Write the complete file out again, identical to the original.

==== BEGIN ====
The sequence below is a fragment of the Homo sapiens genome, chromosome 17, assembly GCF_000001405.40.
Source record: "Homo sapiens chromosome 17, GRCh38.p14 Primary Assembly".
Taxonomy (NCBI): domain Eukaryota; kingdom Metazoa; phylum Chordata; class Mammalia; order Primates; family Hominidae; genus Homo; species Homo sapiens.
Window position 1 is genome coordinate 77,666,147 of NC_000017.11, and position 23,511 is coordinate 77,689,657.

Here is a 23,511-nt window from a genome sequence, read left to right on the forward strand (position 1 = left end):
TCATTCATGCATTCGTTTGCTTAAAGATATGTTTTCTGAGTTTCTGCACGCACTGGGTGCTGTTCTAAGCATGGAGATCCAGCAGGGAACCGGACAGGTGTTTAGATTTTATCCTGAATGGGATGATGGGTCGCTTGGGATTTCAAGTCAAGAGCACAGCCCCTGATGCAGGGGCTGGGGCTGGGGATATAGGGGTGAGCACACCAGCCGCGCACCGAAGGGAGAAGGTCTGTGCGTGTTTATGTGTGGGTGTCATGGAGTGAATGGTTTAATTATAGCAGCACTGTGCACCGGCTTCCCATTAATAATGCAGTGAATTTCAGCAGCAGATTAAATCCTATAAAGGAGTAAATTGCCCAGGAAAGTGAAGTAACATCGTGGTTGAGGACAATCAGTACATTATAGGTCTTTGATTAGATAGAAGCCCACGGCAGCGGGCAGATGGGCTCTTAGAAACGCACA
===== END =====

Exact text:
The sequence below is a fragment of the Homo sapiens genome, chromosome 17, assembly GCF_000001405.40.
Source record: "Homo sapiens chromosome 17, GRCh38.p14 Primary Assembly".
Taxonomy (NCBI): domain Eukaryota; kingdom Metazoa; phylum Chordata; class Mammalia; order Primates; family Hominidae; genus Homo; species Homo sapiens.
Window position 1 is genome coordinate 77,666,147 of NC_000017.11, and position 23,511 is coordinate 77,689,657.

Here is a 23,511-nt window from a genome sequence, read left to right on the forward strand (position 1 = left end):
TCATTCATGCATTCGTTTGCTTAAAGATATGTTTTCTGAGTTTCTGCACGCACTGGGTGCTGTTCTAAGCATGGAGATCCAGCAGGGAACCGGACAGGTGTTTAGATTTTATCCTGAATGGGATGATGGGTCGCTTGGGATTTCAAGTCAAGAGCACAGCCCCTGATGCAGGGGCTGGGGCTGGGGATATAGGGGTGAGCACACCAGCCGCGCACCGAAGGGAGAAGGTCTGTGCGTGTTTATGTGTGGGTGTCATGGAGTGAATGGTTTAATTATAGCAGCACTGTGCACCGGCTTCCCATTAATAATGCAGTGAATTTCAGCAGCAGATTAAATCCTATAAAGGAGTAAATTGCCCAGGAAAGTGAAGTAACATCGTGGTTGAGGACAATCAGTACATTATAGGTCTTTGATTAGATAGAAGCCCACGGCAGCGGGCAGATGGGCTCTTAGAAACGCACA